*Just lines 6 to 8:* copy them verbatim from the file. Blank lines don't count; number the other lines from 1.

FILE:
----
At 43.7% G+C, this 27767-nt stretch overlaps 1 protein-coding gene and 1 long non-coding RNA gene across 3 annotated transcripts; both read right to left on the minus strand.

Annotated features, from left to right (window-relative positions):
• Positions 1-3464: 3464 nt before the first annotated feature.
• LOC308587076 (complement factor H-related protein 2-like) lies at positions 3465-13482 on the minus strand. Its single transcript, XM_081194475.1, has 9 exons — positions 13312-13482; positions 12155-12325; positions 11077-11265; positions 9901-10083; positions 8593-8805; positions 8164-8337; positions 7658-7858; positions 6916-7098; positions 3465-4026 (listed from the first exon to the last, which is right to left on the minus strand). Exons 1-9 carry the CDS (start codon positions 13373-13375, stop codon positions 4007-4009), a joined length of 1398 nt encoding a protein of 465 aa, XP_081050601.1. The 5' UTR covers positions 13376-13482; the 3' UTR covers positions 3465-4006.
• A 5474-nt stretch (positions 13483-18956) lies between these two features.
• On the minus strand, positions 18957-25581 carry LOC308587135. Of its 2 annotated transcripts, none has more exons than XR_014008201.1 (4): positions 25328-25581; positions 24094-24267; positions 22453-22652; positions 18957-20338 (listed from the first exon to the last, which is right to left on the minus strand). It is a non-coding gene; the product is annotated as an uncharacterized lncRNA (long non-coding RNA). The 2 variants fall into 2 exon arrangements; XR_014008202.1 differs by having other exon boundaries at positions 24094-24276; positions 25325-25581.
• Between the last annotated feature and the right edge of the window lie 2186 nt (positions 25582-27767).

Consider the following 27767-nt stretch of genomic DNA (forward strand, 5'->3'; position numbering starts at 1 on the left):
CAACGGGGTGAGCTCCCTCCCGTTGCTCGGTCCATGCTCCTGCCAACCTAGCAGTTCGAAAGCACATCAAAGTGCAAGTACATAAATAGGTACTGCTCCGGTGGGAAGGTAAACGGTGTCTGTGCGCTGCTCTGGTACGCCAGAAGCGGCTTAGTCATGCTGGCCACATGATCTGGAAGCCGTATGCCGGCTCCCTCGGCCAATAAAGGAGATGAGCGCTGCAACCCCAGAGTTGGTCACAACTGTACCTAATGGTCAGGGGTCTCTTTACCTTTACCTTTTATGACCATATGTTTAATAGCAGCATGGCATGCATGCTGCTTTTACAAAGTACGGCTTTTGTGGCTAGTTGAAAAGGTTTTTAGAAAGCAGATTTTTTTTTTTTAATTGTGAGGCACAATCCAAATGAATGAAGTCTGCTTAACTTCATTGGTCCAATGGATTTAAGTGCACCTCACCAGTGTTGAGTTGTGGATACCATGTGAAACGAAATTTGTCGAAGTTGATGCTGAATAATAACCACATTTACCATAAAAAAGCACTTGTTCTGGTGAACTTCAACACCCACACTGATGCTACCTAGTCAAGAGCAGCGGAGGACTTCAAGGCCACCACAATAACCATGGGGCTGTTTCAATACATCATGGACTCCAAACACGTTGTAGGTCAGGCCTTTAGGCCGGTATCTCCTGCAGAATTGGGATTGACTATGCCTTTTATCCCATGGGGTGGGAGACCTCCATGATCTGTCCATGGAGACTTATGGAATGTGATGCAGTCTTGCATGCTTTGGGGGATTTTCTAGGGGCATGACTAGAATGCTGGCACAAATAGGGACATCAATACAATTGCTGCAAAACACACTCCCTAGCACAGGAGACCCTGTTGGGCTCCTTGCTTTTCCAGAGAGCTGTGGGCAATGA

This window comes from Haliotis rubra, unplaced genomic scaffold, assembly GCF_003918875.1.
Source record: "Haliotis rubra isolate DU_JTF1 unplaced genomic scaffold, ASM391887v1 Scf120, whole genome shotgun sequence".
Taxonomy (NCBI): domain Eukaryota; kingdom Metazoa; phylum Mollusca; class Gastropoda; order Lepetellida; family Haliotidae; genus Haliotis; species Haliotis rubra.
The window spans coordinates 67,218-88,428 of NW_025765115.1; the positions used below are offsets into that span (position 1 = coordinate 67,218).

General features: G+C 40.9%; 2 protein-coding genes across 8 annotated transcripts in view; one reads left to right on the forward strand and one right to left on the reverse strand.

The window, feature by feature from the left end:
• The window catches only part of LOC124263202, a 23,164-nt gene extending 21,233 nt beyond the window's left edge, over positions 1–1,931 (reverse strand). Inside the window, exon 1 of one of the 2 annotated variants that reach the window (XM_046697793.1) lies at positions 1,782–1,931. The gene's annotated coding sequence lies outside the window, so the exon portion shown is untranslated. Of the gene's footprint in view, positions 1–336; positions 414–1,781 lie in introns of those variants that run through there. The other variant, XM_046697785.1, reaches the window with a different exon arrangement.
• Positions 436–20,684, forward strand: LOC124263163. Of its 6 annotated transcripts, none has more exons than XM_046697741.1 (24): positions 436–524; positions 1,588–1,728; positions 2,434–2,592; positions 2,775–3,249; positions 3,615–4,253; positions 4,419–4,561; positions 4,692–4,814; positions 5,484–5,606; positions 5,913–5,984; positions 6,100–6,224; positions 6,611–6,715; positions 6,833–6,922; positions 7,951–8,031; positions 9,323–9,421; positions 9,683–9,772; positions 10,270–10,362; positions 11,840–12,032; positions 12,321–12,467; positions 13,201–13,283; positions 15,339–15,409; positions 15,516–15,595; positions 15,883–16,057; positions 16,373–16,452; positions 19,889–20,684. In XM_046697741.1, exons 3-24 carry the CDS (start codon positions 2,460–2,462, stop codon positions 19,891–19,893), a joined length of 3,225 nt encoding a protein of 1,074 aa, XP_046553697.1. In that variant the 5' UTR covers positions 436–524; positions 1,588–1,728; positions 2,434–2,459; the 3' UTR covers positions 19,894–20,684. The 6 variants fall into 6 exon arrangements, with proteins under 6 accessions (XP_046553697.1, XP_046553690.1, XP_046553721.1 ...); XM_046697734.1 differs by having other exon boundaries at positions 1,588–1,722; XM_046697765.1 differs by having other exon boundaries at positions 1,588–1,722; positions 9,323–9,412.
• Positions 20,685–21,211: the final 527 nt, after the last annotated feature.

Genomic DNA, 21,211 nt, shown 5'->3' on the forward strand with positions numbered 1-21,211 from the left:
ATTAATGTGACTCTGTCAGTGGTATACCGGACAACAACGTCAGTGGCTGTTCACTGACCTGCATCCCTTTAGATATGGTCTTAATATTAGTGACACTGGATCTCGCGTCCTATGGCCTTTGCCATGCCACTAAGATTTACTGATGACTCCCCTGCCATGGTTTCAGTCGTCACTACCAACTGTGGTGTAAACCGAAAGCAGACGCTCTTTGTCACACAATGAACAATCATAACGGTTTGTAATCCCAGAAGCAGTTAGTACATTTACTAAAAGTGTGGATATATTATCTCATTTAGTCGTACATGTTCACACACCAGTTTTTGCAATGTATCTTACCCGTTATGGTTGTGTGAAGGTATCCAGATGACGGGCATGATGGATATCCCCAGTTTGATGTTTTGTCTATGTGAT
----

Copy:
• On the minus strand, positions 18957-25581 carry LOC308587135. Of its 2 annotated transcripts, none has more exons than XR_014008201.1 (4): positions 25328-25581; positions 24094-24267; positions 22453-22652; positions 18957-20338 (listed from the first exon to the last, which is right to left on the minus strand). It is a non-coding gene; the product is annotated as an uncharacterized lncRNA (long non-coding RNA). The 2 variants fall into 2 exon arrangements; XR_014008202.1 differs by having other exon boundaries at positions 24094-24276; positions 25325-25581.
• Between the last annotated feature and the right edge of the window lie 2186 nt (positions 25582-27767).

Consider the following 27767-nt stretch of genomic DNA (forward strand, 5'->3'; position numbering starts at 1 on the left):